Negotiation in the news: In U.S.-China trade dispute, mixed signals abound

Pitting rival advisers against each other, President Trump has struggled to keep healthy debate from descending into team conflict and confusion.

By on / International Negotiation

During the 2016 presidential campaign, Donald Trump repeatedly asserted that if he were elected, eliminating the U.S. trade deficit with China would be a top priority. “We can’t continue to allow China to rape our country, and that’s what they’re doing,” he said at a campaign rally in 2015. “It’s the greatest theft in the history of the world.”

After Trump won the election, the Chinese government took his measure and concluded that his anti-China rhetoric on the campaign trail had been mere showmanship. Trump was a pragmatic, transactional businessman, they calculated, someone with whom they could negotiate. “His family-run business empire looked familiar in a region where family conglomerates were common,” the Wall Street Journal writes. And former U.S. secretary of state Henry Kissinger, who advised president-elect Trump on China, assured Chinese officials that the new president was willing to put “everything” on the negotiating table.

That assessment turned out to be far too simplistic and optimistic, China learned over the next two years. With Trump apparently torn between his instincts as a businessman and a politician, he’s been alternately swayed by opposing factions in his administration: pro-business moderates and America-first trade hawks. The resulting roller-coaster ride, summarized in a recent article in the Journal, attests to the value of striving for team cohesion even as we solicit opposing views.

With Trump apparently torn between his instincts as a businessman and apolitician, he’s been alternately swayed by opposing factions in his administration: pro-business moderates and America-first trade hawks.

A changing of the guard

At the new president’s Mar-a-Lago resort in Florida in April 2017, Trump and China’s president, Xi Jinping, agreed on a 100-day plan to reduce economic tensions between their countries. In the negotiations that followed between Wang Yang, one of China’s four vice premiers, and U.S. commerce secretary Wilbur Ross, China promised to work harder to reduce its steel production to allow American steel to rebound. But when Ross presented the draft deal at the White House, Trump said it hadn’t gone far enough and called off the negotiation, according to the Journal.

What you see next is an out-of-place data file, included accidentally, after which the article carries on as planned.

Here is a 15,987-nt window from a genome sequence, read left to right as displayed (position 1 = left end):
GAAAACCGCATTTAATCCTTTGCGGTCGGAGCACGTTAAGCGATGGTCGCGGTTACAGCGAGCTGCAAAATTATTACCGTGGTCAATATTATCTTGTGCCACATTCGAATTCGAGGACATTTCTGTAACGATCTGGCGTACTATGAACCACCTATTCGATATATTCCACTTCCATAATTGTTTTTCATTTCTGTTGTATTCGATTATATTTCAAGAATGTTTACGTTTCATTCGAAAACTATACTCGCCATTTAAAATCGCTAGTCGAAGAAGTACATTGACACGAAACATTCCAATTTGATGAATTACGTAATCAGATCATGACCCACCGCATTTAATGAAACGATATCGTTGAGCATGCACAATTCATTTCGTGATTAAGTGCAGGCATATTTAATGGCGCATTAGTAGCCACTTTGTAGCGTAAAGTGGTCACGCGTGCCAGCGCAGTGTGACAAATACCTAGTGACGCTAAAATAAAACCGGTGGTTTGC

For a new round of trade talks scheduled for November 2017 in Beijing, Trump replaced Ross with a new lead negotiator, U.S. trade representative Robert Lighthizer, more of a hard-liner on trade. Lighthizer persuaded Trump to reject a new concession from China—greater access to the nation’s financial sectors for foreign firms—as too little, too late. “They’re playing you,” Lighthizer told the president, sources told the Journal.

Carrots and sticks

After Trump began threatening to levy major tariffs on China, U.S. treasury secretary Steven Mnuchin set up a new round of trade talks in Beijing for May 2018, despite objections from Lighthizer. Trump appointed Mnuchin to head the delegation but put Lighthizer on the team.

The budding rivalry between Mnuchin and Lighthizer was rooted in their differing views on how to lessen the trade imbalance with China. Lighthizer reportedly viewed tariffs as a useful stick for punishing China for its past trade policy and motivating change. Former Goldman Sachs Group executive Mnuchin, meanwhile, preferred to use negotiation as a carrot to spur concessions. At different times, both approaches—escalation and diplomacy— appealed to Trump. Over the next year and a half, however, it was Lighthizer’s views that repeatedly won out, even as Chinese officials continued trying to reach Trump through Mnuchin, the Journal reports.